And he said Siddiqui’s case is a “cause celebre” in those factions. Siddiqui herself voiced “chilling” words at her court proceedings, blaming her conviction on Israel and asking for genetic tests on jurors for possible Jewish connections, he said.

On Saturday, the special agent in charge of the FBI’s Dallas field office said the hostage-taker was focused on an issue “not specifically related to the Jewish community.” But on Sunday, the FBI called the ordeal “a terrorism-related matter, in which the Jewish community was targeted.”

Akram “was looking for a Jewish target,” said Nachman Shai, Israel’s Cabinet minister for diaspora affairs. “If it’s not about Jews, why didn’t he walk into a church, a mosque or a supermarket there?”

The attack resonated in Jewish communities across the country, including those that had been attacked before.

“It’s upsetting to me whenever Jews are under attack, whenever human beings are under attack,” said Beth Kissileff, a Pittsburgh author and member of New Light Congregation. The congregation was one of three meeting in the Tree of Life building that lost members in the Oct. 27, 2018, attack that claimed 11 lives.

She hopes survivors of the Pittsburgh attack — who were consoled in 2018 by Muslim survivors of a deadly mosque attack in Quebec — can offer similar support to those in Colleyville. “People reached out to us, and we want to reach out,” she said.

Rabbi Rick Jacobs, president of the Union for Reform Judaism, the denomination Beth Israel is affiliated with, noted that Muslim, Christian and other faith leaders quickly gathered to support the congregants.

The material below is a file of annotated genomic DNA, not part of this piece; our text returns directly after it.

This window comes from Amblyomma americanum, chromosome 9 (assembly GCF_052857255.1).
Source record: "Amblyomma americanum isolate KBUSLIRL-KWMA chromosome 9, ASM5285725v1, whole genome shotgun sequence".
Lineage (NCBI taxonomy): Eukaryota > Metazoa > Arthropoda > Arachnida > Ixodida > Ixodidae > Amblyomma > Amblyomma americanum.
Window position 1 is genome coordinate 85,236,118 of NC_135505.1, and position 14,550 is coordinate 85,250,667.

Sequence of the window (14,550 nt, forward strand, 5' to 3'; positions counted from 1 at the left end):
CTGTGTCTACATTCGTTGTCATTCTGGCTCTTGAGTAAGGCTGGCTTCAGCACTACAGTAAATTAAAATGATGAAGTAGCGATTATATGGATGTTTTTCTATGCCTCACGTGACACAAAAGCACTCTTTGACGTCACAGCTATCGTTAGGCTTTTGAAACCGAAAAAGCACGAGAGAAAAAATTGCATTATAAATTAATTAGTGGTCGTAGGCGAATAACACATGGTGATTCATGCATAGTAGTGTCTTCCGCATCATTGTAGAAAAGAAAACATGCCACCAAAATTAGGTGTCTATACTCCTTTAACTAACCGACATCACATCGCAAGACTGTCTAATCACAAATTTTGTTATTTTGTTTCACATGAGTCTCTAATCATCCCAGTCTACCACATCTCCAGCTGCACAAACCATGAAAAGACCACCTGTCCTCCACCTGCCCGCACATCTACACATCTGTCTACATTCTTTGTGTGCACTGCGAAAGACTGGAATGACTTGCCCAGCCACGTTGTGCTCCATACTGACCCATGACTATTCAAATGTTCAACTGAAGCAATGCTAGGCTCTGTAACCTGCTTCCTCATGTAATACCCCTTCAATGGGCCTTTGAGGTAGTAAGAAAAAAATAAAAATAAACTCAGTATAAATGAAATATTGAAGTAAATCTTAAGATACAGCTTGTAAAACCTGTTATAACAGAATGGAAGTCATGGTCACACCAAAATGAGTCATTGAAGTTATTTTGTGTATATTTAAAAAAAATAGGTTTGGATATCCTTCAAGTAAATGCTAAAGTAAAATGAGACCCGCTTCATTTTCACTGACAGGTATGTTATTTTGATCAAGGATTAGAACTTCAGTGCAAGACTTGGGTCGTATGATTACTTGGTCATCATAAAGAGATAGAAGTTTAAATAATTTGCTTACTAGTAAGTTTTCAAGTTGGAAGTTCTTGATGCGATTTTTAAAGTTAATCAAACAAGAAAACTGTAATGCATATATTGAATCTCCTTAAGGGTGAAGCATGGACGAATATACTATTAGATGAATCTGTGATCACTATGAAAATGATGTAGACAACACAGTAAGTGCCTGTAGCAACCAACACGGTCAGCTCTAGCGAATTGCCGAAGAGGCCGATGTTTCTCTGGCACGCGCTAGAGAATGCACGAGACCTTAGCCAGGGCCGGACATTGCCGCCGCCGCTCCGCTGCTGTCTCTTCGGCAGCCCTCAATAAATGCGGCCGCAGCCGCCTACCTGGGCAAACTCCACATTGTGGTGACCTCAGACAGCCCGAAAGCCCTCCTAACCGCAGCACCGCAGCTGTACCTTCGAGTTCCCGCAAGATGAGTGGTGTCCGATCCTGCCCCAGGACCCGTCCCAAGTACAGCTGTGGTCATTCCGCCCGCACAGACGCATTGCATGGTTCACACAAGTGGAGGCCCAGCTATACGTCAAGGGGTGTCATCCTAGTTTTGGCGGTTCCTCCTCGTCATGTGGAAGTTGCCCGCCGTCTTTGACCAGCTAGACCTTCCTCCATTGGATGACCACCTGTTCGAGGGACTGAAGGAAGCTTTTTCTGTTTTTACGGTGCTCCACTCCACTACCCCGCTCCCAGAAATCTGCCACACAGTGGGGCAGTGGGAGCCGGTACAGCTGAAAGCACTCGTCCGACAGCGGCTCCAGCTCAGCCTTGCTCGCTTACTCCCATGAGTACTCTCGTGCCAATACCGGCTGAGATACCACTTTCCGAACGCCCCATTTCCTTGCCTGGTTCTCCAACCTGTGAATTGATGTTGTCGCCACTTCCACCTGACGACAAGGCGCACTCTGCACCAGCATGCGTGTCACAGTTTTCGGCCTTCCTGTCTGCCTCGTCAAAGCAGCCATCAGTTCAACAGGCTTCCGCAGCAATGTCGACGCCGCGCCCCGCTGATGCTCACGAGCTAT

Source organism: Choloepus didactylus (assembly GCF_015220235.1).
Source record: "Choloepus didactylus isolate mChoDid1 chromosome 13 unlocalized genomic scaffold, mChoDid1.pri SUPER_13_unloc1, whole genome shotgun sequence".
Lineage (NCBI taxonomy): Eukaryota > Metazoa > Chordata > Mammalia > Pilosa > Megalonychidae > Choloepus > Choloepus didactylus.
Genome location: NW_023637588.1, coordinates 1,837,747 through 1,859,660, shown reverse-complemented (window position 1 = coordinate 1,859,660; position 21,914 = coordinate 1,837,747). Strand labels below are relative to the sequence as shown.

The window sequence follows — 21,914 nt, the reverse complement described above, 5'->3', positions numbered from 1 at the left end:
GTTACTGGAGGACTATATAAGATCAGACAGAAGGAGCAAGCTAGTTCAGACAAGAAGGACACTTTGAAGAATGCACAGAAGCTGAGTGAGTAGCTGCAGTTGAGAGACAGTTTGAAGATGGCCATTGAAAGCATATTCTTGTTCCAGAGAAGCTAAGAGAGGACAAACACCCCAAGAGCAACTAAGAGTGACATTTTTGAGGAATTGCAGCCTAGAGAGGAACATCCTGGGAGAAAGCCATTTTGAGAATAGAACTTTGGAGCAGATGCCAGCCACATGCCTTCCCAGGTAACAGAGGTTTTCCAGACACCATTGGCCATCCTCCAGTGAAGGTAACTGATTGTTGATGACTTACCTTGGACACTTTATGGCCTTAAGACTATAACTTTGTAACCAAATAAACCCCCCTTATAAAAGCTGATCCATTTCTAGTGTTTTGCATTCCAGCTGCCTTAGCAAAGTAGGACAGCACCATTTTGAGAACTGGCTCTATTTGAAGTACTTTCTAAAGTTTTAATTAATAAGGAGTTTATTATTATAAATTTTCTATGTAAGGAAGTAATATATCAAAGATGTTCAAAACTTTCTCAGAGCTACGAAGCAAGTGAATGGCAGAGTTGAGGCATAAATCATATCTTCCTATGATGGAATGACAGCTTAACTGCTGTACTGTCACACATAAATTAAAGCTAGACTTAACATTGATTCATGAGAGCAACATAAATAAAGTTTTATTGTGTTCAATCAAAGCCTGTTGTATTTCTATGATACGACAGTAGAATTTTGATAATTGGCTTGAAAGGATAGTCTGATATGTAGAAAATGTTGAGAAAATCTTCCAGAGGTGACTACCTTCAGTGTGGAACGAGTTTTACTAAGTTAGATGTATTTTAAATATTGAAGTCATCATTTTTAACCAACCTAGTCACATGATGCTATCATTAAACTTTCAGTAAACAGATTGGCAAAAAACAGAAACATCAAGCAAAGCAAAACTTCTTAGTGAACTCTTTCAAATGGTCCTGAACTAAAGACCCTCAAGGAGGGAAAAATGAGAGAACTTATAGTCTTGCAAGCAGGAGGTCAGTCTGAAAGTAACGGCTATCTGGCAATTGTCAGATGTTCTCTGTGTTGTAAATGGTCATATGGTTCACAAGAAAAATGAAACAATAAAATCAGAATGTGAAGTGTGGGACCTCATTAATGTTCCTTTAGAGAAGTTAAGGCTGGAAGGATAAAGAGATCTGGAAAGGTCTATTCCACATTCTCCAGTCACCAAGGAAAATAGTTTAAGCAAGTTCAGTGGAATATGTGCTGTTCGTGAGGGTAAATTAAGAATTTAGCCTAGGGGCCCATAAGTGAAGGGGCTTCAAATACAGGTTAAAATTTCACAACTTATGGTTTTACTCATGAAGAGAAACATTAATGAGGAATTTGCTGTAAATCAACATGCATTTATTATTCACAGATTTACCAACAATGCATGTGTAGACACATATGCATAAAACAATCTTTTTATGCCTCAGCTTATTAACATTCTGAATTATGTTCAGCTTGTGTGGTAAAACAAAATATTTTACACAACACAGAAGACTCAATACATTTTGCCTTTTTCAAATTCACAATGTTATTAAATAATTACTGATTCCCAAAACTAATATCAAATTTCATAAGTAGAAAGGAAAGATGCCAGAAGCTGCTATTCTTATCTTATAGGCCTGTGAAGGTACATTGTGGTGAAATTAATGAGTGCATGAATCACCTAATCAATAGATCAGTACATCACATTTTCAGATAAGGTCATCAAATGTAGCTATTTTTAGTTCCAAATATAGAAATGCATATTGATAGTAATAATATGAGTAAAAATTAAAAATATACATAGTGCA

“While the uptick of antisemitism is clear, we’ve never lived in a community where there’s more solidarity,” he said.

Anna Eisen, the founding president of Beth Israel, experienced that first-hand, citing support “from neighbors, strangers, churches, the governor” and others.

“I feel safer,” she said. “I know now I’m a part of this community and this country.”

Some advocacy groups and lawmakers have cited the Texas hostage situation in calling on the Senate to take up Biden’s nomination of Deborah Lipstadt to serve as a special envoy to monitor and combat antisemitism.

The Emory University professor’s nomination languished last year, forcing Biden to resubmit her name two weeks ago. The Anti-Defamation League called on the Senate to “act now” to show the urgency of confronting antisemitism.